The new maps as well as a detailed write-up are furnished to the Special Director, CBI, Raj Deo Singh, on December 21.

On December 23 the National Herald carries a report on its front page that officials of “Government intelligence agencies” are keeping a 24-hour watch around Mrs Gandhi’s farm.

Intelligence Bureau officials rush to the Home Secretary with the news item: her people know what is going on, we should raid immediately. No, no, we should not panic. There is no reason to advance the date of the raid from December 29. But one thing you should do is to withdraw the surveillance. After all, we don’t want some paper to publish photographs of your men standing around the farm.

The surveillance is thus withdrawn for a fortnight.

On December 28, the raid is once again postponed for inexplicable reasons. Not December 29, Special Director Raj Deo Singh decrees, but January 5.

January 4: Raj Deo Singh suddenly says he wants to once again meet the young man who had done the metal detection work. But you have already met him; he has already briefed you and everyone else. Yes but I want to meet him again; there are some points I want clarified.

In the event the raid set for the next day is again postponed; this time no new date is set for the raid.

Raj Deo Singh again interrogates the young man. After this session he expresses full satisfaction at the method by which the detection has been done. But he still does not set any date for the raid.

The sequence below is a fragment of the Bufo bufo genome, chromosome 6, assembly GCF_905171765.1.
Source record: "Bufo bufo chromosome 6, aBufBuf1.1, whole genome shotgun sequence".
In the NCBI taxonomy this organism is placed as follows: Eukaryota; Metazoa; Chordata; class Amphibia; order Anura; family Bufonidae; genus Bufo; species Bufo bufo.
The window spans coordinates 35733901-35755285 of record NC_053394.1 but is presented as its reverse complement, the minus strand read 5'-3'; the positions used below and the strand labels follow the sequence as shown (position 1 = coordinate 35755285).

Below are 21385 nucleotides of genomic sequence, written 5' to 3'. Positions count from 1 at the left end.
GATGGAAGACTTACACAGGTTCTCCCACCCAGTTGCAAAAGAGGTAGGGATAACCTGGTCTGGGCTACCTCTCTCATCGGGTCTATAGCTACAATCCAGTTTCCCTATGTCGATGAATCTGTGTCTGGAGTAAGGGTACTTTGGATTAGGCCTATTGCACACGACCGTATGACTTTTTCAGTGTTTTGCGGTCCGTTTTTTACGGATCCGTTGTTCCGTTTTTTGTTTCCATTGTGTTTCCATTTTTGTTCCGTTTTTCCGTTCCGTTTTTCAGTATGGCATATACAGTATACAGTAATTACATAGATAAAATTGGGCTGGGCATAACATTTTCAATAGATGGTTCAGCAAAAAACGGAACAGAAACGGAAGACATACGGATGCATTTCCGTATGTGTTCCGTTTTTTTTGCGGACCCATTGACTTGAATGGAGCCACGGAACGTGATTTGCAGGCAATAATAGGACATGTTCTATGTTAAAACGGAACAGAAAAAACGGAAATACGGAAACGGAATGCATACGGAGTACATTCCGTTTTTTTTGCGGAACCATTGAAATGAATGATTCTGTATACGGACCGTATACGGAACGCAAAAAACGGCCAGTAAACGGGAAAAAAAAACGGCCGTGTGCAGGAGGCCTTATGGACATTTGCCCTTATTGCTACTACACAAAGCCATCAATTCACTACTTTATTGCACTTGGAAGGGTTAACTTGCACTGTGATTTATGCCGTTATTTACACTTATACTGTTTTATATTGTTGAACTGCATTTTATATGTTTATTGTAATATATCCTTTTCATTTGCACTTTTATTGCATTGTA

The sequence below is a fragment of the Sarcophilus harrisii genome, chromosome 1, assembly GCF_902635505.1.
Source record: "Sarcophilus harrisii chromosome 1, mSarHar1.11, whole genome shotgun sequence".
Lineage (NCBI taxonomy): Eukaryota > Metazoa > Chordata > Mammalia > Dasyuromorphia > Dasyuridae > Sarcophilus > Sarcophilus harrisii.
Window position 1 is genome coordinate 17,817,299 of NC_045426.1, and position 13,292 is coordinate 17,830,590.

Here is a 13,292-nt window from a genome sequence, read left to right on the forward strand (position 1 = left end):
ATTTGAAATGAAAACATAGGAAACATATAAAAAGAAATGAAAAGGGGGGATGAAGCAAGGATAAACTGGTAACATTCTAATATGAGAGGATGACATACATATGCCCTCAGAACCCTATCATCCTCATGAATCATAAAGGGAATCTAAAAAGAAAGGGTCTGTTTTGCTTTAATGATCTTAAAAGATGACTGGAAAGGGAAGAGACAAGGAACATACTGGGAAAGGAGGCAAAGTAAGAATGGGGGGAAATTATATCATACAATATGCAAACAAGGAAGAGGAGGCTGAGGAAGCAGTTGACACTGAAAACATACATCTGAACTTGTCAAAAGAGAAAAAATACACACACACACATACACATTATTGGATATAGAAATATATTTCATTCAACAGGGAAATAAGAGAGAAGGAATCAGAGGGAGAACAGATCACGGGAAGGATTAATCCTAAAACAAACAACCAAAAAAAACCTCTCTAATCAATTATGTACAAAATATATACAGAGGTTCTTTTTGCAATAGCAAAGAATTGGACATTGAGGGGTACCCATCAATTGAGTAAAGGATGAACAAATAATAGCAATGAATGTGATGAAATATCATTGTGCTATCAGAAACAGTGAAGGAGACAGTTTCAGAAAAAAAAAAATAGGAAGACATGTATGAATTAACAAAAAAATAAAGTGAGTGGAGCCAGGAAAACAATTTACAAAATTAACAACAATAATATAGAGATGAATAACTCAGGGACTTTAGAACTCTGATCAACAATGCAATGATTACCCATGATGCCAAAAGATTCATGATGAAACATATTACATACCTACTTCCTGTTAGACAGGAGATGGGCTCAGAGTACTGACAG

January 8: the fortnight over, IB recommences its surveillance of the farm.

Meanwhile the pradhan of the village has been contacted by the Manipur Emergency Excesses Commission. He testifies before it on January 17 and blurts out what he knows about the buried items and about how the government has completely failed to act for a year and a half.

On January 18 Delhi papers report his testimony.

Intelligence Bureau officials rush to the Home Secretary.

They implore him to order an immediate raid as the information is out in the public.

They are told that the matter will be considered with the urgency it deserves.

8 a.m., January 19, 1979: the Director or the Joint Director, intelligence Bureau (I have not been able to pinpoint which of the two) receives a phone call from one of the IB men at the farm. Two young men arrived in a car (DLY-l) half an hour ago, he is told. They have begun digging in the farm.

The IB officers rush to the Home Secretary and they contact Raj Deo Singh, Special Director, CBI: for heaven’s sake, let us raid the damned place now, at least; Sanjay’s men are digging the stuff out at this very moment. No need to panic, says the unflappable Home Secretary, at least we now know the IB information is correct. Let us all meet in my office at 11 a.m. sharp.

The 11 o’clock meeting commences. The group that had met on September 1, 1978 is again in session, barring the Cabinet Secretary. Srinivasavardhan, Home Secretary, Badami, Chairman, Central Board of Direct Taxes, Lobo, Director, CBI, Raj Deo Singh, Special Director, CBI, Mathur, Director, IB, Nagarkar, Joint Director, IB, are all present.

For two and a half hours this group discusses the pros and cons of now raiding the farm. It is a bizarre meeting. The surveillance men near the farm have already reported the progress of the two diggers. But the arguments flow to and fro. The last message from the surveillance men reports that the two have loaded a large steel box into DLY-l and have sped off.